I feel like it’s kind audacious of me to attempt to review a classic like The Catcher in the Rye. But I decided to give it a go nonetheless.
This was a book a remember starting to read in school but for some reason never finished it. I figured that it probably was a boring, overly wordy classic like many of the others that come to mind. But boy, was I wrong!
The story follows and is narrated by 17-year-old Holden Caufield how has just been expelled a few days before Christmas break from yet another boarding school, this time, Pency Prep for poor grades.
Given that his parents won’t receive the letter for several days yet, Holden decides to lay low for a few days before heading home to face their wrath. Now Holden is kind of a misanthrope – at times he seems to be disgusted by humanity while at other times, he’s fascinated by it.
Holden shares with us his encounters with teachers and fellow students of Pency, and in so doing, he definitely doesn’t hide his dislike of people who are fakes and pretenders, or, as he would say, phonies, which in a way makes him seem older and more mature than his age.
So after an altercation with his roommate, Holden packs up and leaves the school in the middle of the night, and with money in his pocket, takes a train to New York and checks into a somewhat sleazy hotel. Holden then tells us what he did during his last day at Pency and the few days following his departure.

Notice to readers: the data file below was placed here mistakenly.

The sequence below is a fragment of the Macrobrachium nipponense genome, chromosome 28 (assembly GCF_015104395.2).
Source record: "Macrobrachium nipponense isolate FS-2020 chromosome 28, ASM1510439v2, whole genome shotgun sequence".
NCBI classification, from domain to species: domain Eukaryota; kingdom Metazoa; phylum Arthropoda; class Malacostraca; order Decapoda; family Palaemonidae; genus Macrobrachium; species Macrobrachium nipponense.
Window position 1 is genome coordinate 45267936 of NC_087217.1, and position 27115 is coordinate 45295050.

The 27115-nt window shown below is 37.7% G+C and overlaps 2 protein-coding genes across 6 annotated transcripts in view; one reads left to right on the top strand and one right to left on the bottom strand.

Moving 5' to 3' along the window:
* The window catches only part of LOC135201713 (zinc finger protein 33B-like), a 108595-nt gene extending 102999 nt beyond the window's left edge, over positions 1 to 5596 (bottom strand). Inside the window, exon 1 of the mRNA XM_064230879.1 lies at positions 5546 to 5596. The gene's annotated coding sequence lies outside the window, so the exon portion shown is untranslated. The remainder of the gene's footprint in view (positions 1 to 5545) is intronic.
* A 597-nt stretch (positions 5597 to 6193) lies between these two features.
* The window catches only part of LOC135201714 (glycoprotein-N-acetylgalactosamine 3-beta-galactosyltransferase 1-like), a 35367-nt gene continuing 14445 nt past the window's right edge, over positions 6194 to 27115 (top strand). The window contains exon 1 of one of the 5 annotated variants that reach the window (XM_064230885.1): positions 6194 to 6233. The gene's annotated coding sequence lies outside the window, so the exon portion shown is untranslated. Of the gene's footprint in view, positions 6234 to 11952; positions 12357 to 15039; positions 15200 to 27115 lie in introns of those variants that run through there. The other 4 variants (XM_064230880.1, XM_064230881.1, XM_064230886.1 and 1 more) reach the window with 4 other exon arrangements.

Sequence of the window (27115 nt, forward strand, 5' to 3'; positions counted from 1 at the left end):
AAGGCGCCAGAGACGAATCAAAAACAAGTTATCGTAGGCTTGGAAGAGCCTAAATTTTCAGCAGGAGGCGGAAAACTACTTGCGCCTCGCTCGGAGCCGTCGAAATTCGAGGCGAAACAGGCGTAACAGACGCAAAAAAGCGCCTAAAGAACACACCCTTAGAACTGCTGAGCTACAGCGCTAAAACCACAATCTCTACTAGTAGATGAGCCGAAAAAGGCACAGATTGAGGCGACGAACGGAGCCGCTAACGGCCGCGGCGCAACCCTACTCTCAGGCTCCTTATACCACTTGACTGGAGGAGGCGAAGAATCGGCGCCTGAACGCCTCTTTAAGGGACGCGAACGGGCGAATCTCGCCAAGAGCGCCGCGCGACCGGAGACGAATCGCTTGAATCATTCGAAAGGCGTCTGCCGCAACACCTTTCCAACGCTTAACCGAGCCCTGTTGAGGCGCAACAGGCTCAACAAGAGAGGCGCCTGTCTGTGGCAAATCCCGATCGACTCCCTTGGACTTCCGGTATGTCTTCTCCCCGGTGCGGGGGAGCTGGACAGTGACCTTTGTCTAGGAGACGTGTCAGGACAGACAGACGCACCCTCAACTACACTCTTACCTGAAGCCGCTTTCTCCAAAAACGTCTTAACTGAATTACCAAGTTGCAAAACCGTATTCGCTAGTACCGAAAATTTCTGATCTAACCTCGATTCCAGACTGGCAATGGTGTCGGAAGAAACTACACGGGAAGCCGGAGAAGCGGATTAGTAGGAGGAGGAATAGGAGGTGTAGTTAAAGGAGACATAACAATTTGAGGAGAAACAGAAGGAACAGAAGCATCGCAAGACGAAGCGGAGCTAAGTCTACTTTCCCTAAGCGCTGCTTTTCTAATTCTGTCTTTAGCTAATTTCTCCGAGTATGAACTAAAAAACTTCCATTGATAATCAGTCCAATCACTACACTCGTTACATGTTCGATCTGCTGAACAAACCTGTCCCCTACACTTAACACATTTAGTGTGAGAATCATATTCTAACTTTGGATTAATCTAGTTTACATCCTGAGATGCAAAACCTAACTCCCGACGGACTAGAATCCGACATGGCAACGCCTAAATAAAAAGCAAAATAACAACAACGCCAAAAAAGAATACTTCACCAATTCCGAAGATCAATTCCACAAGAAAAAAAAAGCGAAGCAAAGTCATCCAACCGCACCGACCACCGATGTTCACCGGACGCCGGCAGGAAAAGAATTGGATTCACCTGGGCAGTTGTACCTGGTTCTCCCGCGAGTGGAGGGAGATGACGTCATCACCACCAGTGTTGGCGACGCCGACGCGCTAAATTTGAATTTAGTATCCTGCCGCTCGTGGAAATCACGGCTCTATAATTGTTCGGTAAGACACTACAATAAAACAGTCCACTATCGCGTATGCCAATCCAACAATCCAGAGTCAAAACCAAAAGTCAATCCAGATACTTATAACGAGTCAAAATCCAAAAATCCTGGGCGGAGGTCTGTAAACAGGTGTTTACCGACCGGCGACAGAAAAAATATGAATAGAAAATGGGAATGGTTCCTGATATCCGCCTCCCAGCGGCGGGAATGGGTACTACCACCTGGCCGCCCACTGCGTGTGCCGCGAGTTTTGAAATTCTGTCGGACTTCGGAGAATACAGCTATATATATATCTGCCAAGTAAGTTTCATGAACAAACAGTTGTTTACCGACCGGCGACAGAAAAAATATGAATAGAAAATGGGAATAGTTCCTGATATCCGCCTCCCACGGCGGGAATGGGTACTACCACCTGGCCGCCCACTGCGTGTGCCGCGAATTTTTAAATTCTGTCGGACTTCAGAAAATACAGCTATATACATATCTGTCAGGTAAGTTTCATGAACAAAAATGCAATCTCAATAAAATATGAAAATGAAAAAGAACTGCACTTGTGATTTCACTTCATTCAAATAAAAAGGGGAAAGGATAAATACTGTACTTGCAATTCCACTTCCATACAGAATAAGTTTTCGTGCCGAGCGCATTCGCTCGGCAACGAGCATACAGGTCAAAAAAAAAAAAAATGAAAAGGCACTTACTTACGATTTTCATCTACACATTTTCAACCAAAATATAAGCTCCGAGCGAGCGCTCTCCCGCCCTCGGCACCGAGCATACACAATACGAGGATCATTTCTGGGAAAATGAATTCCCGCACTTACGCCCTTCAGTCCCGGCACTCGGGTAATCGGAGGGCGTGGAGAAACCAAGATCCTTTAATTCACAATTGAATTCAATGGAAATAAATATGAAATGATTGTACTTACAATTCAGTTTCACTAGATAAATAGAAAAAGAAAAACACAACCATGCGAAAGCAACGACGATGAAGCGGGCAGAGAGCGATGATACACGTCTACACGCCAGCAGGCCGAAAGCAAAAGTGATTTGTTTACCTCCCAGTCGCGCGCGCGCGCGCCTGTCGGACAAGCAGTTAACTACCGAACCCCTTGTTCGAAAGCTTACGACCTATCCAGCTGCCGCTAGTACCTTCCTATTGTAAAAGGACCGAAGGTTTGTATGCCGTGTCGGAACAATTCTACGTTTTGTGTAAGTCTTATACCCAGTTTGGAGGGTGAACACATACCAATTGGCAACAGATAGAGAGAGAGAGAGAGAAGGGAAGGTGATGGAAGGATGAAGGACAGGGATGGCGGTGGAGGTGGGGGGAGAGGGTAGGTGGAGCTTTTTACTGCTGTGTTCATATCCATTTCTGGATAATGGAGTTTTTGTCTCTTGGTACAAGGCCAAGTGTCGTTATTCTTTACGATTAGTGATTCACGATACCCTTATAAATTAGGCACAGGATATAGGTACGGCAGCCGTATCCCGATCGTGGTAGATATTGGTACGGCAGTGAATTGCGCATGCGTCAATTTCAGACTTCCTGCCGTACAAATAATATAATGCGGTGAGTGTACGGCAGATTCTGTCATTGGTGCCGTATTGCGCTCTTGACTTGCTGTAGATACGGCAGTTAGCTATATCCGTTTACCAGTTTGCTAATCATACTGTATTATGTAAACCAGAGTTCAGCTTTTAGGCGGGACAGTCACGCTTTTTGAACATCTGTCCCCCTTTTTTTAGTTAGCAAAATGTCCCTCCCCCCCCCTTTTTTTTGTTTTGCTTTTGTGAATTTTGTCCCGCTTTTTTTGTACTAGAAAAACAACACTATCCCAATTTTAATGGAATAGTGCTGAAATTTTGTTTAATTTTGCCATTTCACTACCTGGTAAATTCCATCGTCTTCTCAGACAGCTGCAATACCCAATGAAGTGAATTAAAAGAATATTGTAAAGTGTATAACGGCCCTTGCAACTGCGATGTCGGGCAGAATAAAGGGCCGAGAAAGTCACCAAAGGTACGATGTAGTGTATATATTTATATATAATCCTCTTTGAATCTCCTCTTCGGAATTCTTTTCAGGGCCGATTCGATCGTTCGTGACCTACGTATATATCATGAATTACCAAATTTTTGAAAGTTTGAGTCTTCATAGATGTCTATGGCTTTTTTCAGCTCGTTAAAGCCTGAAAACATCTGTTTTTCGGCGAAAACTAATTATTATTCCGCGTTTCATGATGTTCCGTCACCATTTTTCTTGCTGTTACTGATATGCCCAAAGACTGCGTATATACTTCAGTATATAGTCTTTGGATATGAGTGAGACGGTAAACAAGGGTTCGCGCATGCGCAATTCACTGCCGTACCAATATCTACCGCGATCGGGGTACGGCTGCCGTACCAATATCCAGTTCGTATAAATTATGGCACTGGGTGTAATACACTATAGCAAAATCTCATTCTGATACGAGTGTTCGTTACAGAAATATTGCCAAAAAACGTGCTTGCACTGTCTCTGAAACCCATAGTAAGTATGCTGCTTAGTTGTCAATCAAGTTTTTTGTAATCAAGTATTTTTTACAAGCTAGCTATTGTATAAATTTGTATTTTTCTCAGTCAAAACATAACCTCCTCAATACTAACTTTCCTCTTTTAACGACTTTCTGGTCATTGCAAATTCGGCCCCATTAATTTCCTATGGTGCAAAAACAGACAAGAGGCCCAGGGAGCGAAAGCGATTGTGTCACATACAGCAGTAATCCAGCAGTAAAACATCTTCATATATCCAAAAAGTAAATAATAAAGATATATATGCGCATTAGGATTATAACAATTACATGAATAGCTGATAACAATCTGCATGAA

Through his first-person narrative, we learn about his oldest brother D.B. who’s living in California, his younger brother Allie who died when Holden was thirteen, and his little sister Phoebe. It’s funny that he hardly even mentions his parents — but perhaps in not mentioning them, he is actually saying something very important about his relationship with them.
What I Liked
This is the perfect example of voice in writing — it felt like I was hearing these words right from the mouth of Holden and I have to say that reading this book brought out my inner fifteen-year-old. There were certain parts of the book where I caught myself laughing out loud hysterically at his running commentary, his exaggerations and hyperbole, and his unique insights about the world, all peppered by his use of colorful language.
I just thought his descriptions and comments were so rich but they were also quite interesting and captivating.
I know there are plenty of people who hate his character and personally, I don’t get it. Maybe it’s just that I found his juvenile humor and his candor refreshing — and really, really funny. I love Holden Caulfield’s personality and how straight to the point he is, often shockingly so. Yes, he’s blunt, pessimistic and a tad crass but some of what he says is actually quite wise.
Now I will say that if you’re offended by the word “goddam” (his spelling, not mine) then this book definitely is not for you because, probably second only to “bastard”, this was one of Holden’s favorite words.
It also tickled me to no end how he was always putting on his crazy red hunting hat and asking everyone where the all ducks went when the lake froze in the winter. I thought his red hat was a wonderful reflection of his offbeat and unique personality.
Though some people might find Holden to be spoiled and more than a bit affected, I think more than anything else he’s misunderstood, especially by the authority figures in his life. It’s clear that he’s not only disappointed by the world around him, but he may be possibly depressed as he begins to see what the world is really like. Trying to understand Holden Caulfield is no easy task.